In the past, I have avoided going to a lot of conferences, because, as much as they lift you up, there often seems to be a bit of a let-down right after the conference. The problem seems to have been that all the effort goes into plan for and attending the conference, but little though seems to go to what happens next. Our men’s leadership team has been going through Truth Project in the weeks following Iron Sharpens Iron., which places a lot of emphasis on planning for after the big event. I my case, my small group of guys will be going through Focus on the Family’s
So If you’re worried that a Christian event will just pump your sneakers for the short run, or you want to build on the momentum, make some plans for after the event. Plan to joint a new study group, start coffee club with some friends, volunteer for a service ministry like the food bank or life skills mentoring.
So, next time a group is getting together to head off a men’s or women’s conference, a worship seminar, or even Christian music festival, plan to go, plan to be inspired and encouraged, and plan to keep the fire burning when you return home.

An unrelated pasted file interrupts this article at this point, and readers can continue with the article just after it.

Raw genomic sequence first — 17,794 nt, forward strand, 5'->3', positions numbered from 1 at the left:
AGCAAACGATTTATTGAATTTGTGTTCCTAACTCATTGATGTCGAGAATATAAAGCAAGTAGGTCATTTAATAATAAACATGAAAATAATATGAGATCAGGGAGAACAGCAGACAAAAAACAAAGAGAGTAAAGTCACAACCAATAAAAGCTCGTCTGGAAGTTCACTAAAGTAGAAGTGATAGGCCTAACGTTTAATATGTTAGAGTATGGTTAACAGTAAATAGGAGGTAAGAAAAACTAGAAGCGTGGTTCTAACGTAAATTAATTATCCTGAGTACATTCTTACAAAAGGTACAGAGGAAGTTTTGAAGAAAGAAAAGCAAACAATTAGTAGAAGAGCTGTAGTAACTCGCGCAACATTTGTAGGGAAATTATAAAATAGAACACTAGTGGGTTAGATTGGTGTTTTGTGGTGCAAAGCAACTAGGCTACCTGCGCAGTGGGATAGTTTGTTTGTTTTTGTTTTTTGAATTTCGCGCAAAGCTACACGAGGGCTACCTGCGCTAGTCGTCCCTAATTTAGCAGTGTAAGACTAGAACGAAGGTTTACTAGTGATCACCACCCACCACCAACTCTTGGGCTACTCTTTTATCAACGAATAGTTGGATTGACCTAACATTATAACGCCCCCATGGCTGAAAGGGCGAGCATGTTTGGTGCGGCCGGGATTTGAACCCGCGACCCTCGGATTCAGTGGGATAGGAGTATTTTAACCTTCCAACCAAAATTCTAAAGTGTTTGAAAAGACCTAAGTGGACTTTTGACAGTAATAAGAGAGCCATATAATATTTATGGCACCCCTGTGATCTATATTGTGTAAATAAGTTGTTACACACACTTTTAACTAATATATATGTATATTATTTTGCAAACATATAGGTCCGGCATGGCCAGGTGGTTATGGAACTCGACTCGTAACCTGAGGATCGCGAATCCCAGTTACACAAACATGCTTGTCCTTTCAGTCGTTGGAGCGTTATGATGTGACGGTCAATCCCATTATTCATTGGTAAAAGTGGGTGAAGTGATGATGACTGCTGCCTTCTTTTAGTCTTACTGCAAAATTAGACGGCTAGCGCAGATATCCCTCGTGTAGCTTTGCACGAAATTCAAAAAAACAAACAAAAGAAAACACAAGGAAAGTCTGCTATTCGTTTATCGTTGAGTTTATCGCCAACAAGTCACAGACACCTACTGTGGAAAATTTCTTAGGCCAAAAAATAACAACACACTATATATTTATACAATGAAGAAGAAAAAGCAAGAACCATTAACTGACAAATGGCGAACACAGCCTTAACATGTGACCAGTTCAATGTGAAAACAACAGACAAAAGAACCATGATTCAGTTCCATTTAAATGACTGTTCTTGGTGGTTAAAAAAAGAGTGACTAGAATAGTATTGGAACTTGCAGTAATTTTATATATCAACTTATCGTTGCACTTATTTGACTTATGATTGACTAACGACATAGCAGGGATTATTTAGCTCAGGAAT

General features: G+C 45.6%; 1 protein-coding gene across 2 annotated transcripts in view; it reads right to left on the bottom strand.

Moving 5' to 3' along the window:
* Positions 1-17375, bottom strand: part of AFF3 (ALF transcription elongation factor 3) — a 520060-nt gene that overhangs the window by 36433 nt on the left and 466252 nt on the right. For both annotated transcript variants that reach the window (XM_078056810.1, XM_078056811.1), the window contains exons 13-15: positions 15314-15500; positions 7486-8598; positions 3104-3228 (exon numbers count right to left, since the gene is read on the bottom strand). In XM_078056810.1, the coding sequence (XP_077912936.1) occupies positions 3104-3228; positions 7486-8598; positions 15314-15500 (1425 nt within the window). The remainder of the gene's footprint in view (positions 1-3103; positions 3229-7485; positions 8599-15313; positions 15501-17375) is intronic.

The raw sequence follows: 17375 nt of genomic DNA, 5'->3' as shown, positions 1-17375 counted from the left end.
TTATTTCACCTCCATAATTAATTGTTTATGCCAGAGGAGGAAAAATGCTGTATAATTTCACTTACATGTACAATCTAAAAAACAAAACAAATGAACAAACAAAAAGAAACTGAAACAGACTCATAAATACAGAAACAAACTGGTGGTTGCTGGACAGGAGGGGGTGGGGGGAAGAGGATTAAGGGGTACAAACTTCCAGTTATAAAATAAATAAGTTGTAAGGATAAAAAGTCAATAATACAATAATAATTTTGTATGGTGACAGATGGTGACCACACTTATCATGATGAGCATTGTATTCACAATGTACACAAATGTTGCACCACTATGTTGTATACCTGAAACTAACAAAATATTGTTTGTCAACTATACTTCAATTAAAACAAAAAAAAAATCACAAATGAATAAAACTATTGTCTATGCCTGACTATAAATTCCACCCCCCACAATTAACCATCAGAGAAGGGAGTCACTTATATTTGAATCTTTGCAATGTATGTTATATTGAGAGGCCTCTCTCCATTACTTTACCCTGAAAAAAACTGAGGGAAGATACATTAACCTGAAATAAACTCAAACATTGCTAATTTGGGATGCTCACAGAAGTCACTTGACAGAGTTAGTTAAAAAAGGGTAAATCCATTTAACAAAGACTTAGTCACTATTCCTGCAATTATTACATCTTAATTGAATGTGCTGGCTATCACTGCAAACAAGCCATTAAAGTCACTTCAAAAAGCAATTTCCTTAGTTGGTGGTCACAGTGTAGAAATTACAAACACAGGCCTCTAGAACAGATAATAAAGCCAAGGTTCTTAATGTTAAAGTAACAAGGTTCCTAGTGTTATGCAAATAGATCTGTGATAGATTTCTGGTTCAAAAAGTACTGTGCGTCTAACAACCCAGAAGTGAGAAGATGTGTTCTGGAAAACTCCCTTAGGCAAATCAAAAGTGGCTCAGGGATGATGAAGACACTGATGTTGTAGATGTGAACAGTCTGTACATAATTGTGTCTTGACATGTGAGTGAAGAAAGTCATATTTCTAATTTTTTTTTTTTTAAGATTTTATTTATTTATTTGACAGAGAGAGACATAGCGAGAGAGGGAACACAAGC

Opps, I meant “Free Word“!
I have always been uncomfortable with the idea of copyrighting and limiting the reproduction of translations of the Scriptures. I think I understand why the people at copyright holders like Zondervan, the American Bible Society, and the Lockman Foundation have resorted to copyright. I understand the desire and need to protect the integrity and trustworthiness of a bible that is published with their respective titles such as NIV or NASB. I even understand and agree with the need to make money to pay a fair wage to the people who maintain the translations and create the huge range of different formats, notes and helps, and additional content included with modern print bibles. I recently ordered an NASB wide-margin from Zondervan.